When the game is mentioned, Savicevic’s lob over Zubizarreta just after half-time is invariably replayed. Yet it’s Massaro’s goal the other side of the break that I will always remember. It lasted 47 seconds, featured thirteen passes and involved eight of Milan’s outfield players before the Italian forward’s left boot brought the move — and the contest — to a devastating close.  

“That second goal alone contained more virtue than most entire matches,” wrote Richard Williams in The Independent, later comparing it to “a great set-piece of cinema.”

Whether or not the goal had been storyboarded by Fabio Capello remains a mystery, but certainly Milan’s leading men had been perfectly cast — and they knew the script by heart. 

Read more about James Campbell’s collection at

If you have a favourite shirt let us know on

It is Friday quiz time and this week we have done a goalkeeper special.  

So we have had some feedback that the Friday quiz is too easy so we have added a couple of rare shirts to the mix this week.

You know what to do.  Name the kits.  First to get them all right is a winner. 

As England prepare to play San Marino at Wembley here is an awesome England, Umbro, 1986 shirt courtesy of @mcfc_shirts.

It was worn by a Manchester City player in 1986. Can you guess who?

My favourite football shirt - Dan Levy

We caught up with Dan Levy, sports editor of France 24, to talk blue arrow Arsenal shirts, AC Milan kits and “chest and volley” world cup goals.

What was your first football shirt?

My first kit was an Arsenal late-80s home shirt: red torso, white sleeves, made by Adidas with JVC as the sponsor.


Arsenal, Adidas, 1982 (source: onlinearsenal)

I had quite a few of the Arsenal away kits as well, including that preposterous early-90s yellow one with the blue arrows plastered all over it. The only player name I’ve ever had on a shirt was Ian Wright, number 8, on the back of a blue, mid-90s, Arsenal away kit.

What is your favourite football shirt?

I can’t really think of one that stands out, apart from the aforementioned Arsenal blue-arrow monstrosity, which I do quite like … For no particular reason I think I’ll say the AC Milan home kit - the ones from the 50s and 60s look cool, I also love the 2000-2002 version.


AC Milan, Adidas 2000-2002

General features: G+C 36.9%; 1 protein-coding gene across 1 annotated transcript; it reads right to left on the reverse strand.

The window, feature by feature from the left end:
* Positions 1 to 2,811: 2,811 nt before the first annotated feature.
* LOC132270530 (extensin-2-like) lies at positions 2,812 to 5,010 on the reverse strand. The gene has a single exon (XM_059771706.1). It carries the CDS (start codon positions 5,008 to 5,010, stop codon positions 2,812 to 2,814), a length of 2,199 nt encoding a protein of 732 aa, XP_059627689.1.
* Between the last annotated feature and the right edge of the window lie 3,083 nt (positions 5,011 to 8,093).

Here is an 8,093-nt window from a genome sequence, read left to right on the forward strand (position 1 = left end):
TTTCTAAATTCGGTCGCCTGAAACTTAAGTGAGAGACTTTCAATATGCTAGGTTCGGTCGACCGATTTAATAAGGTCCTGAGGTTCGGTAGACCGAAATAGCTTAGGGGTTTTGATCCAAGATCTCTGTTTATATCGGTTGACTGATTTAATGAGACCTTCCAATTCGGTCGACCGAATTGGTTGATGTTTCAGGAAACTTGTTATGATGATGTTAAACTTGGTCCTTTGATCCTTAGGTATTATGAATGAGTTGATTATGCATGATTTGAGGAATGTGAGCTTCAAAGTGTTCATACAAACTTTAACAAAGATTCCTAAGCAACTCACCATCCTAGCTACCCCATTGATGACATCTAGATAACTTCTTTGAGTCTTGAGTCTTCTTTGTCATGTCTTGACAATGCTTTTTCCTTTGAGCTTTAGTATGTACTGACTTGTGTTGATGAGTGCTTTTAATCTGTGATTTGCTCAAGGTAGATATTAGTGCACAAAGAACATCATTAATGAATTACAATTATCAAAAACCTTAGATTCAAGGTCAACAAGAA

I feel like I’m supposed to romanticise old football shirts, and the Arsenal ones from the 70s are great, but I really like the modern look of many kits as well.

What is your favourite goal?

It’s Maxi Rodriguez for Argentina against Mexico at the 2006 World Cup, a game-winning, extra-time volley. It came in the 98th minute. Captain Juan Pablo Sorin receives the ball from Lionel Messi and chips a cross-field pass from left to right towards the corner of the penalty area.

Maxi doesn’t bring it down; instead, he thumps the ball up in the air with his chest, in the direction from whence it came, and hammers it into the top far corner with his left foot. It’s at the World Cup; it’s a match winner, and, arguably best of all, Maxi is actually right footed. He later credited his grandfather for encouraging him to use both feet. 

But I think what does it for me is the power and the beautiful arc of the shot, that thrilling fraction of a second it takes to fly in.

Also, there is a special place in my heart reserved for chest-and-volley goals. For me, they’re the ultimate. When people fantasise about scoring a winning goal at a World Cup as a kid, it’s chest and volley they’re dreaming of, right? For any youngster who saw that Maxi Rodriguez effort, it must be.  You can watch that goal here.

If you have a favourite football shirt let us know on

Here are some other articles we thought you would like:

Another great Germany, Adidas, 1992 goalkeeper shirt courtesy of @waltonyeah #adidas #germany #goalie #gk #euro92

#Repost shirt of the day: Germany, Adidas, 1992 (goalkeeper) from @el_dejo #germany #adidas #euro92 #goalkeepershirt #adidas —- Top 3 #football jerseys of all time. This #beast from #adidas for the #Euro92 in #Sweden as worn by German goalkeeper #BodoIllgner. I don’t think I’ve ever seen a more beautiful #goalkeeper shirt. #torwart #EM92 #footballshirt #fußball #beastmode #swag #trikot

Ahead of a brilliant favourite football shirt article coming up tomorrow who remembers this Maxi Rodriguez volley vs. Mexico in the 2006 World Cup.

"… It came in the 98th minute. Captain Juan Pablo Sorin receives the ball from Lionel Messi and chips a cross-field pass from left to right towards the corner of the penalty area.

Maxi doesn’t bring it down; instead, he thumps the ball up in the air with his chest, in the direction from whence it came, and hammers it into the top far corner with his left foot.”

Look out tomorrow for the full piece.